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Failing to provide handrail on stairs of public building is "obvious" defect but not negligence

Irene Ambs fell down the stairs after exiting the Family Counseling and Shelter Services of Monroe County.  She could not explain why she fell and admitted that she might not have taken a step down the stairway, yet, at the time of her fall.  Nevertheless, she maintained that if the stairs was equipped with a railing, she would not have fallen.  The Court pointed out her inability to explain how she fell as the foundation for ruling that she could not sue over the fall.  It then went on, in pure "dicta" [that is, a holding that is unnecessary to the decision], to rule that it didn't matter anyway.  The Defendants owed no duty to equip the stairs with a handrail.

In justifying the latter holding, the Court offered several rationalizations that make sense only in a political atmosphere where the State's highest court is attempting to limit personal injury claims.  Despite the landowner's duty to "exercise reasonable care" for invitees, this landowner owed no duty to install a handrail--even if it was required by governmental ordinance.  Furthermore, even though the stairway was "an open and obvious hazard ['detectable by an ordinary person on casual inspection']" it was not "unreasonably dangerous."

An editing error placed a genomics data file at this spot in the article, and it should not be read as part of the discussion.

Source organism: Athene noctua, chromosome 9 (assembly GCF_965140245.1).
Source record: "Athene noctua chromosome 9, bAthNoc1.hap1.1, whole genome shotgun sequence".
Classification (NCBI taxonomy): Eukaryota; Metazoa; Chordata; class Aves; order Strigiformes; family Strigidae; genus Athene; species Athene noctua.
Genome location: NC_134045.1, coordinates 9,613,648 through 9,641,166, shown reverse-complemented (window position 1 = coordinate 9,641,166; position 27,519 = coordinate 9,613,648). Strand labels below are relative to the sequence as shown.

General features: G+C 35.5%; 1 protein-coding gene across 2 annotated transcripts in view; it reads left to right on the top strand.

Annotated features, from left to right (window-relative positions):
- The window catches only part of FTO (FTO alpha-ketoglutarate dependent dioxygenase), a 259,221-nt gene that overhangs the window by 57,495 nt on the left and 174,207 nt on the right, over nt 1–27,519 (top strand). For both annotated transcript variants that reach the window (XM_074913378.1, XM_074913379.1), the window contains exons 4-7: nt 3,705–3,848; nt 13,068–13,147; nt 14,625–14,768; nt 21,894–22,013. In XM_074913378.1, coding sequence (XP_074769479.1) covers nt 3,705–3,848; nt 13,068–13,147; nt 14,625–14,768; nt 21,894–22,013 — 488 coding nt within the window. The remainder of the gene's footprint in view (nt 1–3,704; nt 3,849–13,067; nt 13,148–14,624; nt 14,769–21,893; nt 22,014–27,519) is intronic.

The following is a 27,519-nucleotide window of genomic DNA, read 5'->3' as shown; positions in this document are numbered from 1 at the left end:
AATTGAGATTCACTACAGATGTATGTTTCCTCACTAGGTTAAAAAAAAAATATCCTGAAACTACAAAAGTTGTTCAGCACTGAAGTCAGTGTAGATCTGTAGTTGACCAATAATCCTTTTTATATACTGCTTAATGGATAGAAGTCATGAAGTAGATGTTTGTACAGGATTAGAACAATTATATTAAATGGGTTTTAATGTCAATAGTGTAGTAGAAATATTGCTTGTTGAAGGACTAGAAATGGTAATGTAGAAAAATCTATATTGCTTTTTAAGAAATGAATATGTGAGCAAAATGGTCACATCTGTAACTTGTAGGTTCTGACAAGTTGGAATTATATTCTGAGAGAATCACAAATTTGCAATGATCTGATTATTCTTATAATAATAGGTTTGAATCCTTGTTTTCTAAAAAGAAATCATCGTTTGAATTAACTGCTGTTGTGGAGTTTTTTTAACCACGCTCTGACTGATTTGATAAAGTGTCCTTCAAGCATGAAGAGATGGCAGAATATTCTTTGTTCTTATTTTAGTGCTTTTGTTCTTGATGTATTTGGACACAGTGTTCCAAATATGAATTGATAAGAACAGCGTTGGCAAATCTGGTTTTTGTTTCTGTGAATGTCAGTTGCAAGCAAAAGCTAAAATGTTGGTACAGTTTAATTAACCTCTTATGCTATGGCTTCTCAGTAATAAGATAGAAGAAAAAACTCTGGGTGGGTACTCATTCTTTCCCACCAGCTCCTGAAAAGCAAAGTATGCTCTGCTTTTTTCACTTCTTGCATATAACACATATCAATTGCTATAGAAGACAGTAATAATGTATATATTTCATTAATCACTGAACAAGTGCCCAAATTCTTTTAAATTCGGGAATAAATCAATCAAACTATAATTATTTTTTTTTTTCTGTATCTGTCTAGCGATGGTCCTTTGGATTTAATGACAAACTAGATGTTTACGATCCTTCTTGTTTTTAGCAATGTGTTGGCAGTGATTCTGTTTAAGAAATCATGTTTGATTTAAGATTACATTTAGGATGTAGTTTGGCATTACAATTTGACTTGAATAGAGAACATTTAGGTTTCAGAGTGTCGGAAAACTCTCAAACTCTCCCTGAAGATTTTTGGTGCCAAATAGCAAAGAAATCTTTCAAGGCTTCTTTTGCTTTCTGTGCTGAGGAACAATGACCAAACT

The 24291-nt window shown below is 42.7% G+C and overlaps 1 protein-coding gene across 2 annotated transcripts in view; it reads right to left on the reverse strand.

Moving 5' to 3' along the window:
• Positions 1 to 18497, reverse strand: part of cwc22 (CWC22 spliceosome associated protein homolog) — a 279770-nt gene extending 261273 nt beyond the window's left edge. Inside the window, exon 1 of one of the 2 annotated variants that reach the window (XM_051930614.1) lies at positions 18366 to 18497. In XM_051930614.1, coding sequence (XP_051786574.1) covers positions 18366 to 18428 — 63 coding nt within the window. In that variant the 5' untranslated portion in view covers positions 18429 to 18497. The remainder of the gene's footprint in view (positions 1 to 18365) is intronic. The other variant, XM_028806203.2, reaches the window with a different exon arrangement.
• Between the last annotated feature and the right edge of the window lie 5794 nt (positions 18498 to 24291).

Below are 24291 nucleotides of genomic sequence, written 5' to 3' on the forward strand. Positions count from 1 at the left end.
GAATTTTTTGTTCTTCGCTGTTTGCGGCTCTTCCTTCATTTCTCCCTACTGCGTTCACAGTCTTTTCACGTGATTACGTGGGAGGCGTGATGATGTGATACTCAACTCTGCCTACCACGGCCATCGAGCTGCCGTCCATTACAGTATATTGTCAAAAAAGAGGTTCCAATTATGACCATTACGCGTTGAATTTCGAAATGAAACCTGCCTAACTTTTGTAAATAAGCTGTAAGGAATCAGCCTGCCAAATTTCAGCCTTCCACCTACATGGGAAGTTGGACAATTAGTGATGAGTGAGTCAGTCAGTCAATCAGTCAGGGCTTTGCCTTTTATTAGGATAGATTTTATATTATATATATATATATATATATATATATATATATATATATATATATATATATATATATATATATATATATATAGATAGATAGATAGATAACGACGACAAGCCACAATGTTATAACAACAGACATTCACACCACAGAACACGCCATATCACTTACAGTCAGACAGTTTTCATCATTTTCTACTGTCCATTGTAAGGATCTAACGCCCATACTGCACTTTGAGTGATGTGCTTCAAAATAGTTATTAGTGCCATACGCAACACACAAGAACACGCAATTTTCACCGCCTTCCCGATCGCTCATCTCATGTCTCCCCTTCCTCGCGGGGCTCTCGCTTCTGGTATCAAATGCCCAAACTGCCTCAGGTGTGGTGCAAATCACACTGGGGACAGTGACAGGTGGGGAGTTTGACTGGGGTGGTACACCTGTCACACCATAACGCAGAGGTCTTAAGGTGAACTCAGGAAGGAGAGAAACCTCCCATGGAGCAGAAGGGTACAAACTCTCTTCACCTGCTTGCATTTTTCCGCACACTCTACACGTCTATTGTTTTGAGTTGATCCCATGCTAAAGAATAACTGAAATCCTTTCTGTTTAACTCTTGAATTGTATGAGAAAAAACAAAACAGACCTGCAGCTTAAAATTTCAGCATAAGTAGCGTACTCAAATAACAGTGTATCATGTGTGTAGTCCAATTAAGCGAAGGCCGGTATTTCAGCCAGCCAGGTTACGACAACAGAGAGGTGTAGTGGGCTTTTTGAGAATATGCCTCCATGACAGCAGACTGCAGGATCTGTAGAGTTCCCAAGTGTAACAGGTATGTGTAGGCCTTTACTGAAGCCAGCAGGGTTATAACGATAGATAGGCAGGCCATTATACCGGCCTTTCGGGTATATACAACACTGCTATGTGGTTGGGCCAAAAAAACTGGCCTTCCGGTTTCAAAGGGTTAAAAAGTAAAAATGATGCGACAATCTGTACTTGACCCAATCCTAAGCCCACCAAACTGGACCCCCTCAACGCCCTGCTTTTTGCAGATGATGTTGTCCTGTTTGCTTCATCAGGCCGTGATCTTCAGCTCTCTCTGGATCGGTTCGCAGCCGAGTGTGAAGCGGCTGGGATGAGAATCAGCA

Thus, an admitted hazard that is "obvious" even on casual inspection--and which violates governmental building codes--invokes no duty on the part of the landowner, and instead becomes an excuse for denying the victim any recourse for medical expenses or wages lost.  In Ambs' case, even the fact that the door to the Center locked behind her was deemed insufficient to warrant her decision to walk down the "obviously unsafe" public stairs:  the Court held she didn't prove that Center staff would not have responded to a knock and let her back into the building. 

I'm sorry, but any lay person exercising common sense and decency would know that "if the law says that, the law is a ass," to quote a famous author.  Political tensions created by the insurance industry and Chamber of Commerce have resulted in the adoption by the Engler Majority in Michigan  of several exceptional doctrines  that are accepted nowhere else in Christendom and make no sense here, either.

Thompson O’Neil, P.C.
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